Also, it’s close to the kitchen. (Though that may not be a good thing. Snacking control is not a strength.)

In the meantime, I’ve been:

Writing 

I’ve drafted (very roughly) Phoenix, the second book in the Firewatcher Chronicles. It needs lots more redrafting over the next couple of months, but it’s such fun. There are Vikings and Saxons and London Blitz bombs and archaeologists and all sorts of drama.

I’ve also been writing a number of book chapters and conference papers and essays, mostly for academic conferences and publishers. I’ll let you know when they come out.

Editing

Brimstone, book one of the Firewatcher Chronicles, is at the printers! It comes out on 1 September. And for mysterious production reasons, it was all go for a while there. I got notes back from the editor, found a few errors myself, sent it all back, and then the next week, miraculously, typeset pages appeared for a last proof-read. They don’t muck about, those fine folk at Scholastic.

And just look at the beautiful cover for it.

Brimstone front cover

I’m thrilled with the artwork by Sebastian Ciaffaglione, and the series logo by Chad Mitchell.  Can’t wait for you to get your hands on this book.

Also due out the very same day is a new YA anthology, Meet Me at the Intersection, edited by Rebecca Lim and Ambelin Kwaymullina. It’s published by Fremantle Press – my story is called ‘Trouble’, and it’s set in Melbourne in the 1950s. I’m honoured to be part of this collection of #ownvoices stories and believe it will be a very important moment in young adult fiction in this country.

Book cover: Meet me at the Intersection

So that’s been in editing and proofreading mode too, over the last few weeks.

Next up, I’m redrafting Grace and my goldrush bushranger stories. I look forward to being in their company again.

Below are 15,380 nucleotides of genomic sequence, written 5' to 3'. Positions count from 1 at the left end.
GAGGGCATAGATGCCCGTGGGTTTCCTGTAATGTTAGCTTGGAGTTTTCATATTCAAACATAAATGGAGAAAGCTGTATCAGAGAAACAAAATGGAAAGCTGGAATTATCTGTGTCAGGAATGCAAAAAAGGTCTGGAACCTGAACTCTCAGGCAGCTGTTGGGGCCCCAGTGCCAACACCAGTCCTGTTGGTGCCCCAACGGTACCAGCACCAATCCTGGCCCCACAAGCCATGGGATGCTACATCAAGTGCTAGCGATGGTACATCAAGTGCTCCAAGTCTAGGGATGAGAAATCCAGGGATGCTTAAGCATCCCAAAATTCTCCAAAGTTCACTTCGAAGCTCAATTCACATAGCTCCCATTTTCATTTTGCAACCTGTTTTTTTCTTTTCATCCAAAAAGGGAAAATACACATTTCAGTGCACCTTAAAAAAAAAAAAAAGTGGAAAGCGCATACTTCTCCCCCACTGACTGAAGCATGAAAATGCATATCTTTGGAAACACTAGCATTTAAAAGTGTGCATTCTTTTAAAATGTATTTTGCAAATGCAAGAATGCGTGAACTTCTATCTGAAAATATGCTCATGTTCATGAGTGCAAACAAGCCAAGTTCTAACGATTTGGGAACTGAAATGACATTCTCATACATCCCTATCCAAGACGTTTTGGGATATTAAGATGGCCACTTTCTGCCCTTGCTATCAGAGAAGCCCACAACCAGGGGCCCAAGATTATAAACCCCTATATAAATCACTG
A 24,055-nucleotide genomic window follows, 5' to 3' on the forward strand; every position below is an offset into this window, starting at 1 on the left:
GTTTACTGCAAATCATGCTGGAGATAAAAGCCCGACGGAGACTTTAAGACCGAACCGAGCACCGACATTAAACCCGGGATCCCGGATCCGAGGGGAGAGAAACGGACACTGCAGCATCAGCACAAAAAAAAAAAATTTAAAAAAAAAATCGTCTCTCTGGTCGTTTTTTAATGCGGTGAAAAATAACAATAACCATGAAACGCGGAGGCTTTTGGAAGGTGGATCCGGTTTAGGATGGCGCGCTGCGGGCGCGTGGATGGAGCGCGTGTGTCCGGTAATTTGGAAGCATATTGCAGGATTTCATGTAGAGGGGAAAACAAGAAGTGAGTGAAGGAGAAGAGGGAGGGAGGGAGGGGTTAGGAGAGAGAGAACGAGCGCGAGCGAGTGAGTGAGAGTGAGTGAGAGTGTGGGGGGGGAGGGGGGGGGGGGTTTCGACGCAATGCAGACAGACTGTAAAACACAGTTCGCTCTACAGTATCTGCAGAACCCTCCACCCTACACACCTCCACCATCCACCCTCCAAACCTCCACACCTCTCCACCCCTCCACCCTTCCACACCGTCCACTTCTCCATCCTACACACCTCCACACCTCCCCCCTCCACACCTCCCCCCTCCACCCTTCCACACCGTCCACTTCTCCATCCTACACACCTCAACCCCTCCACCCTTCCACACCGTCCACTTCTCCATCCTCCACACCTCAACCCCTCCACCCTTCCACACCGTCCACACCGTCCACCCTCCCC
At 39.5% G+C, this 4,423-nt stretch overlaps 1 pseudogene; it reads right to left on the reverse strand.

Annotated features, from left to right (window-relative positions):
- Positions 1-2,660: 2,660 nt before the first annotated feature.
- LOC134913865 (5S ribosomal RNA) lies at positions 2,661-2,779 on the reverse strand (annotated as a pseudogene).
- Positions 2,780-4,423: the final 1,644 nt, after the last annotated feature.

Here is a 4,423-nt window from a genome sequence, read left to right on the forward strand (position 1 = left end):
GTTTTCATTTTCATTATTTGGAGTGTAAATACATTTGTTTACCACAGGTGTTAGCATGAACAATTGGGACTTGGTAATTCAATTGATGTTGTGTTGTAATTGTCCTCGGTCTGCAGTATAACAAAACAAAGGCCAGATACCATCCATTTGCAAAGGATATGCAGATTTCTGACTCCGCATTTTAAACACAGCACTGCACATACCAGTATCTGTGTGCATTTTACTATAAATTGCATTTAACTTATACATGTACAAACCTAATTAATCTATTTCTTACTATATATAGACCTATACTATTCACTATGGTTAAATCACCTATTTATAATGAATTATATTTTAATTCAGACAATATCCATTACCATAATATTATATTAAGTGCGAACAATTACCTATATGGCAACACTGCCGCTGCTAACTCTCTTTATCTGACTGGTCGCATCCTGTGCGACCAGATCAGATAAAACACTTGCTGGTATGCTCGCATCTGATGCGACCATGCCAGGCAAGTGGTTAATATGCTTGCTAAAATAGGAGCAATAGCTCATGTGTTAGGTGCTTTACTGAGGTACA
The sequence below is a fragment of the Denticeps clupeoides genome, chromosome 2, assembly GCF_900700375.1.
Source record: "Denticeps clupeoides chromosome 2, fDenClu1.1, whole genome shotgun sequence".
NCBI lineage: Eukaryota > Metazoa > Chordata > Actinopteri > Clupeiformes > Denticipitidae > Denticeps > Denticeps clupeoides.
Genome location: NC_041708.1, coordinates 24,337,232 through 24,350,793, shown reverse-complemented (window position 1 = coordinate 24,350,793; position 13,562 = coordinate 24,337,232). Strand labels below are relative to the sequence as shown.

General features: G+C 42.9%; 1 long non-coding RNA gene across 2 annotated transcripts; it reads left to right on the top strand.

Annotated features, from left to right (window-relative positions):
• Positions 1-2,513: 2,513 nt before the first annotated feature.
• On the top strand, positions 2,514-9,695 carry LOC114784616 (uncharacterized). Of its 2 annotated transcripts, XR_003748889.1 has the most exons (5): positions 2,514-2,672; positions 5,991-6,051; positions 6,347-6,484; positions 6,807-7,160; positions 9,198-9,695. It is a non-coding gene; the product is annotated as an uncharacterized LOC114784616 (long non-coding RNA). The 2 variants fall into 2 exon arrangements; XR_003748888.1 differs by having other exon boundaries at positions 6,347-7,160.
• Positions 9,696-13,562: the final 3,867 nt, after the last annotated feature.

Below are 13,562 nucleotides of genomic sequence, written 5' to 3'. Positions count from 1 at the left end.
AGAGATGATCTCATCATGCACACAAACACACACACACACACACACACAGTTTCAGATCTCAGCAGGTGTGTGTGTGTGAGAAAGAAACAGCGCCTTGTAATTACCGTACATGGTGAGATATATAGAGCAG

I’ve booked myself a stint at Varuna, the Writers’ House, in June, to lock myself away and redraft as much as I can get through.

Podcasting

Over on my podcast, Unladylike, Adele and I were delighted to interview three crime queens, and to release my discussion on academic writing recorded last year in Denmark. New episodes are on the way in the next week or so.

Reading

I admit, my reading has been minimal over this busy time, but I’ve read and loved, among other things:

  • The Endsister by Penni Russon
  • White Night by Ellie Marney
  • The Unexpected Education of Emily Dean by Mira Robertson
  • On Coming Home by Paula Morris
  • Manda Scott’s Boudica series
  • Nnedi Okorafor’s Binti series
  • And Amie Kaufman and Jay Kristoff’s grand finale to the Illuminae series, Obsidio.

Right now I’m reading Karen Joy Fowler’s Sister Noon and Growing Up Aboriginal in Australia, edited by Dr Anita Heiss.

Research

Research for the Firewatcher Chronicles continues – Romans, Celts, Vikings, Saxons, Second World War – there are just so many areas to cover, and it’s all a little bit too fascinating.

I’m also deep into my Creative Fellowship at the State Library of Victoria,  researching my great-grandmother and key figures in the Australian suffrage and peace movements of the early twentieth century.

I’ve realised that project, Sisterhood, is bigger and more complex than I imagined, so I expect to spend a lot more of my life on it in years to come. It will eventually be a kind of group memoir of an extraordinary generation of early feminists and pacifists, along with a memoir of my life in student and feminist politics in the 1980s. So it’s big and complicated and hard and all so interesting. To me, anyway.

Suffragette and anti-conscription campaigner Vida Goldstein (Photo: State Library of Victoria)

So you see, I have had one or two things on the go.

And one day soon, you’ll be able to read them. Funny, isn’t it? We lock ourselves away for months or years to write these things, and then burst out of solitude, blinking against the light, to release them into the world.

And then we vanish again.

Writers, huh?

 

Lately I’ve been …

Researching

Things are getting serious. After years of researching the Blitz and the Great Fire of London, I have deadlines now for the three volumes of The Firewatcher Chronicles.

I was in Denmark and London over the last couple of weeks (initially for a conference), happily researching Vikings  and Anglo-Saxons (Book 2 in the trilogy) and then more Great Fire (Book 1) and Romans and Iceni (Book 3).

Anglo-Saxon helmet, Museum of London